Despite the retreat of Israeli and Syrian forces from Lebanon in 2000 and 2005 respectively, much work remains to be done toward consolidating Lebanon’s territorial integrity, sovereignty and independence. The presence of armed, non-state actors (Hezbollah, in particular) who are beholden to regional powers—primarily Syria and Iran— and who are operating outside the legal authority of the state continue to pose a threat to Lebanon’s security and sovereignty.
Armed groups operating beyond the control of the state effectively prevent the central government from exercising its mandated authority, and thereby continue to directly contravene United Nations Security Resolution (UNSCR) 1559 (2004) which unequivocally calls for the disarmament of all militias in Lebanon. The continued existence of these militias, coupled with tense relations both internally and externally, is a stark reminder of the precarious security situation that could easily ignite into a severe and devastating conflict should any group miscalculate. The impunity of such actions is best illustrated by the July 2006 war between Hezbollah and Israel, along with Hezbollah-led clashes in Beirut in May of 2008, both of which serve as chilling reminders of the volatile consequences arising from non-compliance.
Weapons smuggling into Lebanon through the porous border with Syria is another challenge to the country’s sovereignty, as well as a violation of UNSCRs 1680 (2006) and 1701 (2006), both of which Lebanon is committed. It is not surprising, then, that a number of UN reports continue to indicate that the armament of militias inside Lebanese territory is common and widespread. Syria continues to act as the main military supplier and facilitator of Hezbollah; pro-Syrian Palestinian factions operate both inside and beyond the Palestinian refugee camps, the PFLP-GC being just one example.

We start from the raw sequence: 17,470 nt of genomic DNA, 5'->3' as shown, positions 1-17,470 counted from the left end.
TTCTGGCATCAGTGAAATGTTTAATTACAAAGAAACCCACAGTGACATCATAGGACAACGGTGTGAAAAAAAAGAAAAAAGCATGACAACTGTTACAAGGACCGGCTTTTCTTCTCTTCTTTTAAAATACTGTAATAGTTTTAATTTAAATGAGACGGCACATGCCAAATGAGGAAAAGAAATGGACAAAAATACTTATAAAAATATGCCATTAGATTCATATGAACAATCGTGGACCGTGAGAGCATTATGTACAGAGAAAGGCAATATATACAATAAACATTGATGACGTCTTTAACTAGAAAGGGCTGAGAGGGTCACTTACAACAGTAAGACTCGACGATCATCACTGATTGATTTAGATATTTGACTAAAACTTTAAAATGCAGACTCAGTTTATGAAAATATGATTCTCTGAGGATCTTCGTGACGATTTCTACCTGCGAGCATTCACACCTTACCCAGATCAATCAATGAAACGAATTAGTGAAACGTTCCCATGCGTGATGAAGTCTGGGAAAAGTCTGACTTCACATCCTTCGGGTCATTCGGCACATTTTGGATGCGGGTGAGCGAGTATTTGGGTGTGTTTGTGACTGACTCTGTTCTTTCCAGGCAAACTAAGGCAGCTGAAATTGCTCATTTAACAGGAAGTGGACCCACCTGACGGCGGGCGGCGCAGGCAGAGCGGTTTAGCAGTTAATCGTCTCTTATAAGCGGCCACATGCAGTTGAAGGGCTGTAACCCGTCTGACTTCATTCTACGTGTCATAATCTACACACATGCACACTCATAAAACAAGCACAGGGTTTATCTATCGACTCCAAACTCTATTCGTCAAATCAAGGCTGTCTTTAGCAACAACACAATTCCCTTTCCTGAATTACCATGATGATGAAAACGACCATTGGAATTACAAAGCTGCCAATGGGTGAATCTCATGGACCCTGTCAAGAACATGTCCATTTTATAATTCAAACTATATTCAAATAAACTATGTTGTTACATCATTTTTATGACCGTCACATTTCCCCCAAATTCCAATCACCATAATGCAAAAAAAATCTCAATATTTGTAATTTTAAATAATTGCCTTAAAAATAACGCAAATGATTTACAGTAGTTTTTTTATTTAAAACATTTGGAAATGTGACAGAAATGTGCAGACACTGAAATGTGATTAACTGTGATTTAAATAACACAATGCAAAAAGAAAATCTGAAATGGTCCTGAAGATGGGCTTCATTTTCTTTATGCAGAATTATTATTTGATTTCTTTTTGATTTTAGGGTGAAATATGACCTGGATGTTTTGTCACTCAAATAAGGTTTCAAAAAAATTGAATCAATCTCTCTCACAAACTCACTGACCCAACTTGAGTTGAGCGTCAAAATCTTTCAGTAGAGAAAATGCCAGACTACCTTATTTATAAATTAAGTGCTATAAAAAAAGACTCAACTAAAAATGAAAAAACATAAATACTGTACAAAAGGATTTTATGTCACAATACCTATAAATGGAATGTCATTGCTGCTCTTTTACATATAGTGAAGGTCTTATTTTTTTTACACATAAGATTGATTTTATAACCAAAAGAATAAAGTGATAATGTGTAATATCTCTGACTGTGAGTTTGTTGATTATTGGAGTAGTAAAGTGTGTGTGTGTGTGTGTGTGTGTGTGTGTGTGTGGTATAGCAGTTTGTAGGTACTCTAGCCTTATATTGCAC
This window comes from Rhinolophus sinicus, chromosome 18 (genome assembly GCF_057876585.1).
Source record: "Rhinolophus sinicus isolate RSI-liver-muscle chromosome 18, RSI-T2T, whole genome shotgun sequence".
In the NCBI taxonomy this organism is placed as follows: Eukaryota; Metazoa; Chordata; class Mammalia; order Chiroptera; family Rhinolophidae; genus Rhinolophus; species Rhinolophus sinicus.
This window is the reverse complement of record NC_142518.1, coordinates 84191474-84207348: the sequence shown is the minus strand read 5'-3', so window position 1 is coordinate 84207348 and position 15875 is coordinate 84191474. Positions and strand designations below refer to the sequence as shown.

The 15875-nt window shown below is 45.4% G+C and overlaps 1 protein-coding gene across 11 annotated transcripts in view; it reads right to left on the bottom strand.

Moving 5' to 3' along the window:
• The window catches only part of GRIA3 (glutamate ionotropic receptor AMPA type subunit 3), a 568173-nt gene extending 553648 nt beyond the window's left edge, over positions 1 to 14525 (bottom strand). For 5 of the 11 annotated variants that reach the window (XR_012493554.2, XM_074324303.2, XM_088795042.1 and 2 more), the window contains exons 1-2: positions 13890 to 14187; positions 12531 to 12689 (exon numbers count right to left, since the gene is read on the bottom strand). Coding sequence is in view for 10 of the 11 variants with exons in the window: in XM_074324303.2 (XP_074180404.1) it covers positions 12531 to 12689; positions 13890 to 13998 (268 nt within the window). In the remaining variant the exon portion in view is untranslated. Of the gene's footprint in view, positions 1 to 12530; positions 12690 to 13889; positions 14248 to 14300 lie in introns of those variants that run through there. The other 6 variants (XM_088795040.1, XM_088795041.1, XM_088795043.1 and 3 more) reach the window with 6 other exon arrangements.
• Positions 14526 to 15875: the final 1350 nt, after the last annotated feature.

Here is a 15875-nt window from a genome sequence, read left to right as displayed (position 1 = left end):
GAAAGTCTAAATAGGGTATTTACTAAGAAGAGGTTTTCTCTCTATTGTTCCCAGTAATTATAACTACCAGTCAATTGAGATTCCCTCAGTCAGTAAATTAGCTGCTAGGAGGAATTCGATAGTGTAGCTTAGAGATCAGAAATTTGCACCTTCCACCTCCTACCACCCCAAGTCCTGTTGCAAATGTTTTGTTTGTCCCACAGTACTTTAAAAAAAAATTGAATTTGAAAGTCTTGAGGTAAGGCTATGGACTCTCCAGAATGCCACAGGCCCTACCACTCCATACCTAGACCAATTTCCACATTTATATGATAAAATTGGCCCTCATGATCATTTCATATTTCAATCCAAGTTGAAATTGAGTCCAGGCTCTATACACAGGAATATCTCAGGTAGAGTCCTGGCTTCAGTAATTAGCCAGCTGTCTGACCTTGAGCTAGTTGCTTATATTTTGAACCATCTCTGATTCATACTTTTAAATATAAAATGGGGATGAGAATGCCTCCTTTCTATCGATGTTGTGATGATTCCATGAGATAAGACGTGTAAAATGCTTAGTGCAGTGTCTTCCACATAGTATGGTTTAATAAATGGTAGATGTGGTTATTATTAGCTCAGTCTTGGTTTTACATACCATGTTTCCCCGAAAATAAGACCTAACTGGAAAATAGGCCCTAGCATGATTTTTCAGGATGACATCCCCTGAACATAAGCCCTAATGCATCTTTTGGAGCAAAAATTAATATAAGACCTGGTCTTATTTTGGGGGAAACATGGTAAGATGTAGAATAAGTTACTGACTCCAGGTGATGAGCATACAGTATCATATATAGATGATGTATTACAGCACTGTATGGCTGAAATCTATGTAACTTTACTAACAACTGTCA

Hezbollah maintains its weapons to deter any Israeli action inside Lebanon and to liberate every last inch of Lebanese soil occupied by the Jewish state. Furthermore, Hezbollah cites the continued weakness of the Lebanese military in the face of an Israeli offensive as justification for its arms.
It is true that Lebanon has lingering and unresolved disputes with Israel: Shebaa Farms, occupied by Israel since 1967, and cluster bombs, which were strewn all over Lebanon during the July 2006 war, to name a few.
Given the tensions between Lebanon and Israel, and Hezbollah and Israel in particular, are there valid alternatives to the culture of military resistance, and does Hezbollah’s rationale for maintaining its military capabilities remain viable?
During the Lebanon war (1975-1990), as state institutions collapsed and the Lebanese army disintegrated, the only logical response to the anarchy was the formation of militias organized to defend communal interests. The possession of arms in the hands of militias remained the only solution to the chaos of war. So, in the regional context of the war, when some Lebanese militias took up arms against Syrian occupation and the presence of armed Palestinians, others took up arms to fight against the Israeli presence there.
But this is 2009 and not the Lebanon of the 1970s and 80s. And the road to full and independent Lebanese statehood has undergone a long and arduous journey that began in 1990 under the crushing weight of Syrian diktats. Moreover, in May 2000, Hezbollah fulfilled its role as Lebanon’s protector from Israel as it forced the Israeli military to withdraw from southern Lebanon. Most importantly, in 2005, Syria withdrew from Lebanon— ending 30 years of occupation.